My visit to Cape Cod marked 10 years since the first time I ventured up the East Coast from New York City for a little seaside escape. Honestly, it feels like I’ve lived a gay lifetime in that decade. I used to be part of the mob of Fourth of July visitors, waking up every day to lie by the pool, and then party-hop every night until last call when people would flood the street in front of Spiritus Pizza for a late-night bite or to meet someone to keep the night going. I eventually shifted gears and attended Bear Week to be around a more body-positive and generally friendlier crowd who like to party just as hard. Eventually, I realized that a weeklong party wasn’t my ideal vacation anymore, and I started planning my trips during non-theme weeks when the vibe in town was a little more relaxed.
DJ Maryalice has been the common thread throughout all this. No matter when I visit, she is there providing the soundtrack to my vacation during her daily sets at the Tea Dance. Whether it’s Katy Perry’s “Firework” on Independence Day or “It’s Raining Men” played during Solid Gold Disco Tea (every Sunday), she seems to know exactly what the crowd needs and the precise moment when they need it most. She basically has it down to a science, which makes sense, since she’s been deejaying in Provincetown since the ’80s. “After I graduated from UMass in 1980, my new girlfriend and my ex-girlfriend (typical) and I decided we would spend the summer in Provincetown,” Maryalice says. “I worked as a waitress at the Governor Bradford. One night, the DJ couldn’t come and I said that I could play, which was untrue. It was a ballsy move. But I was very into stereo equipment and spent all my time in nightclubs. It was a different time, remember. Nightclubs were where gay people went to meet other gay people … like a clubhouse. Anyway, I knew every song from the first note. So, in theory, I could play, I thought. The manager said okay, and pretty much the rest is history. I couldn’t mix at the time, but I kept the dance floor full. By the next summer, I got the job. I also learned to beat mix and had the beginnings of a real record collection.”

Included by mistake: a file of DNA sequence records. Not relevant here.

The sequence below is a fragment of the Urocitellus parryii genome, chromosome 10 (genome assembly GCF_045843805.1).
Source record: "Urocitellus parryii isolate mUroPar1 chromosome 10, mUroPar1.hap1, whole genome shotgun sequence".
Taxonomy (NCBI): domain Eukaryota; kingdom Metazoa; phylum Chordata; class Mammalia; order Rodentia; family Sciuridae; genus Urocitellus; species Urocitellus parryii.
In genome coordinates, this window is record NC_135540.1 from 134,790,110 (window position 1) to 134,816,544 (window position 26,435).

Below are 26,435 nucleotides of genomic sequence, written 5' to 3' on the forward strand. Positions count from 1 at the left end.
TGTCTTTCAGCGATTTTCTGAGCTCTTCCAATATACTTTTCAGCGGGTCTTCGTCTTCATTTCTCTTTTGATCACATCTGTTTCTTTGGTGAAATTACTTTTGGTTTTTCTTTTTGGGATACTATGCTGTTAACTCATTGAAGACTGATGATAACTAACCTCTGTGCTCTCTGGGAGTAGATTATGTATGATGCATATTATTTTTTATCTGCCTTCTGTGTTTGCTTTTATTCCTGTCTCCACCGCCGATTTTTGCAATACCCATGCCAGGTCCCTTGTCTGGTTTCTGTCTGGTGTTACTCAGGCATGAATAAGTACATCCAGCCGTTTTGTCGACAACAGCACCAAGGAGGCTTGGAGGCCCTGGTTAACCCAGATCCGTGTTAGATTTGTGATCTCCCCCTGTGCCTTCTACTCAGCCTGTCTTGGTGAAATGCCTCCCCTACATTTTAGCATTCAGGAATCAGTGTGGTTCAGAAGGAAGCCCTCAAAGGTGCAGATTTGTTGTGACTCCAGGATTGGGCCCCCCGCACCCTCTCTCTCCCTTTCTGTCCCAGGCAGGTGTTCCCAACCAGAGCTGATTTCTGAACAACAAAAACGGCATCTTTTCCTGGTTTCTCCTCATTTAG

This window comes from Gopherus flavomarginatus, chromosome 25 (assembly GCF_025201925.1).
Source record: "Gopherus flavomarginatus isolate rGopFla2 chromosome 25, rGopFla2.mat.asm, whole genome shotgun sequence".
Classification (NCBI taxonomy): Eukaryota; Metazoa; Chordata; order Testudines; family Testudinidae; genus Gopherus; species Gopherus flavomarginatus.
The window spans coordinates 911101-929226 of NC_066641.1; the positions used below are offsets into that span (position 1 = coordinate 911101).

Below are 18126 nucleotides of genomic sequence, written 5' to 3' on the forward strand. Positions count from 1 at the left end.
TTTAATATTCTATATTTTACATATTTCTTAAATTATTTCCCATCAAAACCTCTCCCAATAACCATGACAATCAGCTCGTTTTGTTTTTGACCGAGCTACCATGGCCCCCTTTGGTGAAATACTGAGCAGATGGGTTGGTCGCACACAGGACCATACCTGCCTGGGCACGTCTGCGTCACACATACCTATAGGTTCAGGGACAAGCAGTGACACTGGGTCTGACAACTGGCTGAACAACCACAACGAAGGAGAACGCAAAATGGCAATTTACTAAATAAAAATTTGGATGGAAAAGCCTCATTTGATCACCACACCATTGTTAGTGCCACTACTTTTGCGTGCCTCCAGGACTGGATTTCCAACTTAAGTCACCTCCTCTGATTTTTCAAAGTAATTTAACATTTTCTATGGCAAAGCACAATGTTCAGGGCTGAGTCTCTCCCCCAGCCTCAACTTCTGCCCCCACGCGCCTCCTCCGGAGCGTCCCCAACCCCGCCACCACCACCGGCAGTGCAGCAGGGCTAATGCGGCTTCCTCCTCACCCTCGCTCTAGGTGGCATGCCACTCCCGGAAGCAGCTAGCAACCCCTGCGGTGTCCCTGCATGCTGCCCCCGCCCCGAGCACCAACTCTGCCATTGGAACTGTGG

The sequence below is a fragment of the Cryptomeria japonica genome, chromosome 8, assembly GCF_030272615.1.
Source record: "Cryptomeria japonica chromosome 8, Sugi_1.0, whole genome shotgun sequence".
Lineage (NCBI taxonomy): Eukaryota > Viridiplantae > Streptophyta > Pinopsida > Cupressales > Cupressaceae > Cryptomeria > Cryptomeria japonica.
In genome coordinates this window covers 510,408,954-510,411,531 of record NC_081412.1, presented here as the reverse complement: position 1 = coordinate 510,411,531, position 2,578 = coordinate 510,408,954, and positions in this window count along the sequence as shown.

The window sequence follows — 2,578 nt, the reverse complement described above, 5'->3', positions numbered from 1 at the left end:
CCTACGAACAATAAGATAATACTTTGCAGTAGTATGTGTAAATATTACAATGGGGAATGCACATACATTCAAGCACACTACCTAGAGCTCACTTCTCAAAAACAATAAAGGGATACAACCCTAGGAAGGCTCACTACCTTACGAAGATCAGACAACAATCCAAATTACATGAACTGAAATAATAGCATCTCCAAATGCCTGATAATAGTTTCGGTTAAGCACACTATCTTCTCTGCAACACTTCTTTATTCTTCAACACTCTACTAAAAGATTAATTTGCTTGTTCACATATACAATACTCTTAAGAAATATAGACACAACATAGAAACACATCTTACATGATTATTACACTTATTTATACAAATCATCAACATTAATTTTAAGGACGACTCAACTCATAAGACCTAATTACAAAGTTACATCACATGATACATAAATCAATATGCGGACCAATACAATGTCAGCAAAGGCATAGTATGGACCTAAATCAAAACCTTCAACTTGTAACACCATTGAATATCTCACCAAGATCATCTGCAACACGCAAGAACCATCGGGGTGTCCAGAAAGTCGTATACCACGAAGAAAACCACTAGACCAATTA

Nightclubs were where gay people went to meet other gay people … like a clubhouse.
After various stints around town, she landed the resident gig at the Boatslip in 1994. It’s a gig that was going strong for 26 years until it came to a screeching halt when everything else did in 2020. “It was pretty dreary. It was the first time in 39 years that I wasn’t playing or working,” Maryalice tells me. “I was very lucky, because the Boatslip kept me employed. I ended up playing chill vibes during our pool hours. It was okay, but it didn’t give me the same feeling as playing for real. No thump. I’m addicted to the bass!”
We were and are all starting from the same place.